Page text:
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PrattTribune - Pratt, KS
A chronicle of everyday life in Newton
The Autumn Season
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About this blog
By R. Eric Tippin

Eric is a freelance writer, a literature enthusiast and a proud 8th Street Newtonian (the town, not the physicist). He has his degree in English Literature from Wichita State University, and a year of travel in Europe under his belt.

He ...

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Newton Living

Eric is a freelance writer, a literature enthusiast and a proud 8th Street Newtonian (the town, not the physicist). He has his degree in English Literature from Wichita State University, and a year of travel in Europe under his belt.

He blogs at The Ink Society and His Own Website

 

Follow him on twitter, @rerictippin

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By R. Eric Tippin
May 4, 2013 10:26 p.m.

These are some thoughts I’ve written down upon meeting and conversing with seasoned citizens in Newton:

My view of elderly folks has changed over the years. When I was young I thought they loved gardening and Rummy-cube because they had to—it was just part of being old. When I became a CNA and worked closely with the elderly I learned that those we call old are very similar to the young. People don’t slowly transform into cardigan wearing, bridge playing, embroidery-sewing old folks. Cardigans were hip when they were my age. They’ve been having bridge nights since they were twenty-five, and embroidery used to be as common as Facebooking. Nearly everything I call “an old person activity” is a young person activity of years past. But more than that, I learned that when you reach old age you don’t magically become kindly, quiet, beneficent, smiley and generally pleasant to be around. You tend to be as kind, grumpy or goofy as you were your entire life. In a skilled care nursing home, just like everywhere else, you have the quiet one, the studious one, the one who talks about no one but him or herself, the casanova, the joker, the musician, the socialite, the gossip, the grump and the drunk.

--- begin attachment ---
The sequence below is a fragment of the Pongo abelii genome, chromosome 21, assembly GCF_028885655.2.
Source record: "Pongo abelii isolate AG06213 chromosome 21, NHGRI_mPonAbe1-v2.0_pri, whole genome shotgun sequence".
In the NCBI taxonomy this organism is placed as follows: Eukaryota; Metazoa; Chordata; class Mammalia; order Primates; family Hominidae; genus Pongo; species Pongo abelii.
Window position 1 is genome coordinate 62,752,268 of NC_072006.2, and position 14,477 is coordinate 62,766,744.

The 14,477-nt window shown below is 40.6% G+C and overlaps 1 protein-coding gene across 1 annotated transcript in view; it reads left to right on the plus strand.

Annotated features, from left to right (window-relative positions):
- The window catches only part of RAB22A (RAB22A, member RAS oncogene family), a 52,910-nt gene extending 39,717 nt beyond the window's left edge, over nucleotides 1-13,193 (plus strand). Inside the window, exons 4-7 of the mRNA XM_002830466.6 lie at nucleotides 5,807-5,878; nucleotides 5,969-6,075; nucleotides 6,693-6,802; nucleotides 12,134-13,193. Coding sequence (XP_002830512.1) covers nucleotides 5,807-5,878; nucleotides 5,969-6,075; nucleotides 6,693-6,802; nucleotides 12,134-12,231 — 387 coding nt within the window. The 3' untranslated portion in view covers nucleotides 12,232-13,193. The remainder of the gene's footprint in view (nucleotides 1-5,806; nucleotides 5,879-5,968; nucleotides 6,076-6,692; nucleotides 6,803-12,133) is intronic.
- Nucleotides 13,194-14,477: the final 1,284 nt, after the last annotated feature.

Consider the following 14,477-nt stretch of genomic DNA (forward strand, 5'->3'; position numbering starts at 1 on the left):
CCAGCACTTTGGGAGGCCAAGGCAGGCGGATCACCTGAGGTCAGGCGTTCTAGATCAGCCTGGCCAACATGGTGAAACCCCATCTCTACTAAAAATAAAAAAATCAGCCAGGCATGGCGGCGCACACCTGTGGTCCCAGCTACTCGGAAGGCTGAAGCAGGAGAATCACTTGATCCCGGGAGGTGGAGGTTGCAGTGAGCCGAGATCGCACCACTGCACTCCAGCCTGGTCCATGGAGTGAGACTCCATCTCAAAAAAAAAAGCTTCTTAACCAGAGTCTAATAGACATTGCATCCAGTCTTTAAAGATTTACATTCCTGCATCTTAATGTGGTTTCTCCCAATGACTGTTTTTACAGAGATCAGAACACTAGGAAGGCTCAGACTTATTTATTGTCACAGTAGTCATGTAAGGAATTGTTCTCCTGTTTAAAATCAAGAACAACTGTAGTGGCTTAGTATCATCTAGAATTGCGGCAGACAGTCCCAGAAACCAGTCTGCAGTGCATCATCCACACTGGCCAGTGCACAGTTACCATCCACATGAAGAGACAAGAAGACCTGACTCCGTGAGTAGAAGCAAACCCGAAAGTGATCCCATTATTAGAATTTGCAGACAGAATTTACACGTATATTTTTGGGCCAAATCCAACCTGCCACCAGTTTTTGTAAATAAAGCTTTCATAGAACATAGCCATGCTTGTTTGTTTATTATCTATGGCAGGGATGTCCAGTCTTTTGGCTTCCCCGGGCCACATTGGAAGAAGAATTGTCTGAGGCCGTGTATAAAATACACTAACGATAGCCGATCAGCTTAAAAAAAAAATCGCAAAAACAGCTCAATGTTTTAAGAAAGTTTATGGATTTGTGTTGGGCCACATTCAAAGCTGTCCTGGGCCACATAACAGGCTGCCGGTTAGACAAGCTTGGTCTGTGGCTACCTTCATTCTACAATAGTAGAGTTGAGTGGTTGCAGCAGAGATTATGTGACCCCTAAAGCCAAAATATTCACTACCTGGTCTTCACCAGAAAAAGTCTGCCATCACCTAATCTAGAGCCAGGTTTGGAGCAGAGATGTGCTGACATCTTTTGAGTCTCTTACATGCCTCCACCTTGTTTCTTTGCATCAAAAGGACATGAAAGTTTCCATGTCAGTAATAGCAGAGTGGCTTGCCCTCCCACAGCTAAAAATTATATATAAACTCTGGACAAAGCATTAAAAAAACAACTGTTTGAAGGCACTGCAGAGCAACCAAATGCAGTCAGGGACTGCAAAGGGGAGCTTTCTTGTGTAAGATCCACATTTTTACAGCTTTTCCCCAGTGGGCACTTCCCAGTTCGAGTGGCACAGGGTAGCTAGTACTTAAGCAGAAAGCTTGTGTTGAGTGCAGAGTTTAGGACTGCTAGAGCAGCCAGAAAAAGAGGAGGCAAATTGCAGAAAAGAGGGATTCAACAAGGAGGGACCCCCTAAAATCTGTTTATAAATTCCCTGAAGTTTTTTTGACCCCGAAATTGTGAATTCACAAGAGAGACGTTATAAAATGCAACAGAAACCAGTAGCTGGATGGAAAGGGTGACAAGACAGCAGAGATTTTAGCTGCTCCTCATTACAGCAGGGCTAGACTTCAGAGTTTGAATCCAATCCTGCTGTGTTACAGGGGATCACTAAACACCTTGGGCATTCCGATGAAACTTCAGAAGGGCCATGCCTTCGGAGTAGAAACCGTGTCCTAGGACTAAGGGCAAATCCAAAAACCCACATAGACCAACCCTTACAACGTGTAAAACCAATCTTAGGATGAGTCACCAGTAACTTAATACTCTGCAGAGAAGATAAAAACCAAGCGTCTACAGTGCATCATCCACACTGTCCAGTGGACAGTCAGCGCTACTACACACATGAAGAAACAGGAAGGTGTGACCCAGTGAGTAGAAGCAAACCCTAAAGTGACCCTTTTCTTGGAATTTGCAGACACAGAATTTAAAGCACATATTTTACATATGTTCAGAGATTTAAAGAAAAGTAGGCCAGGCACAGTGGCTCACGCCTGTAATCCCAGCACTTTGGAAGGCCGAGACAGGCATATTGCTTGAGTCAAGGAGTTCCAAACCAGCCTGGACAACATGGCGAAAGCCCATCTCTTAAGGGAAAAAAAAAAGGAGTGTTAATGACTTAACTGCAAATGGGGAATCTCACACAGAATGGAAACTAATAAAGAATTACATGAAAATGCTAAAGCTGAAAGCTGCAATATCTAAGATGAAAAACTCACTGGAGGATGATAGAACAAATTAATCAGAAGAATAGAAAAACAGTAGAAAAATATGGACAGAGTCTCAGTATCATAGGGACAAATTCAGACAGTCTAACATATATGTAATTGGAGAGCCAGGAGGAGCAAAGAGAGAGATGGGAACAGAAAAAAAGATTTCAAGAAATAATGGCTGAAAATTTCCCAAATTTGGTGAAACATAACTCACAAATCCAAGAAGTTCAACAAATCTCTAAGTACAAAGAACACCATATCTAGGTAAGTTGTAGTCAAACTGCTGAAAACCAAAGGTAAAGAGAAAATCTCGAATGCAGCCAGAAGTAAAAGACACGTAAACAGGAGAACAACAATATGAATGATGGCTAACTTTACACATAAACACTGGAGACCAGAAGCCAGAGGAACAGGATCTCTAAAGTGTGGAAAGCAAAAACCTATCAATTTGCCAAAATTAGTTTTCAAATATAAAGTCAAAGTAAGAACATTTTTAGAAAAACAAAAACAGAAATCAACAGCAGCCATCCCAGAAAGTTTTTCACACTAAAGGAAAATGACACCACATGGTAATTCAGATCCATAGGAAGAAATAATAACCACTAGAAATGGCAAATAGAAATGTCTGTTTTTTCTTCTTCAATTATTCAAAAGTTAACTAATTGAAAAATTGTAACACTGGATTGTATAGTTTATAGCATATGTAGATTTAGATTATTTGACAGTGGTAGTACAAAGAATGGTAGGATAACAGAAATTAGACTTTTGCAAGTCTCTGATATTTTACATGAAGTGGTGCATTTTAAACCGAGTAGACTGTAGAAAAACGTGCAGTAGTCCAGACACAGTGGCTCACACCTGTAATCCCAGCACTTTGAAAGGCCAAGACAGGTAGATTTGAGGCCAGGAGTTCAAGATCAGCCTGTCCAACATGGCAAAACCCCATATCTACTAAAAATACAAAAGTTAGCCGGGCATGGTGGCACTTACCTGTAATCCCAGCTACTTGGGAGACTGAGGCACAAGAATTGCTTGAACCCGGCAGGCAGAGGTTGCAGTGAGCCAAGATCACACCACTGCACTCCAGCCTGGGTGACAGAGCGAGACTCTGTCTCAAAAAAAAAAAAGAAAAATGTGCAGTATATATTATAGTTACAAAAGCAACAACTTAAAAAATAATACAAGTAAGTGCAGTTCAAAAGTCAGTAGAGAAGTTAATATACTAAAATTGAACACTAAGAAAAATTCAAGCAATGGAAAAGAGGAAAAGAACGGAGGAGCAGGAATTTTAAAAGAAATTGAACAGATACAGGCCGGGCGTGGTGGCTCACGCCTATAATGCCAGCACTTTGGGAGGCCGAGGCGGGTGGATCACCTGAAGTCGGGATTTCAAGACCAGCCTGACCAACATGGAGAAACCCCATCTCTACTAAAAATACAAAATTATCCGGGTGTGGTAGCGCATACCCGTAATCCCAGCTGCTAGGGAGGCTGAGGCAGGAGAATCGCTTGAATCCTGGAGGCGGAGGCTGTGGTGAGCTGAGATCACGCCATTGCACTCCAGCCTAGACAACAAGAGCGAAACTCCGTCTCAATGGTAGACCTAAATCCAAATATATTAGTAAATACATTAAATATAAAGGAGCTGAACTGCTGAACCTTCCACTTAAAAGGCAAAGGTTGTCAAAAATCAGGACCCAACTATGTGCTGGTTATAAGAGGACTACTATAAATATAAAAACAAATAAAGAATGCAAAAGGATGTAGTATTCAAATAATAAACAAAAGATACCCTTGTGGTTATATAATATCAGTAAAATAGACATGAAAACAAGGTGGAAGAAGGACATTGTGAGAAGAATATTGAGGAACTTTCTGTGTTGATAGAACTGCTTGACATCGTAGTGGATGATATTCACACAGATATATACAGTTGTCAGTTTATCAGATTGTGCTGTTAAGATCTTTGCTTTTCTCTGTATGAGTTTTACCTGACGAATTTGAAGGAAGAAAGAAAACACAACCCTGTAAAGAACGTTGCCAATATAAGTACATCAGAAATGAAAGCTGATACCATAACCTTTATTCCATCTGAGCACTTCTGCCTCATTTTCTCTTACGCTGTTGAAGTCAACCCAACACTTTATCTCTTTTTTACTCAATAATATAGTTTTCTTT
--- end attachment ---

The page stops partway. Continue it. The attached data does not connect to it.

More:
Of course old age is a different era of life. My grandmother claims, “As you grow older, things become less funny and less sad.” C.S. Lewis said, “Autumn is really the best of the seasons: and I'm not sure that old age isn't the best part of life.” In my reading I find that people either relish their last years or ruin them. John Adams, our second president, was one who aged very well. His beloved wife had died, he was in some pain because of his bad teeth, and he was living alone in their old house; yet he wrote to a friend, “This phrase 'rejoice ever more' shall never be out of my heart, memory, or mouth again as long as I live, if I can help it.” Yet some grow more cantankerous, cynical and prone to squabble—I’ve met a few. Old age seems to be an unparalleled opportunity to weed out the unimportant and live in light of the important. Some do; some don’t. 

 

Eric Tippin

In the Country near Newton

May 4, 2013

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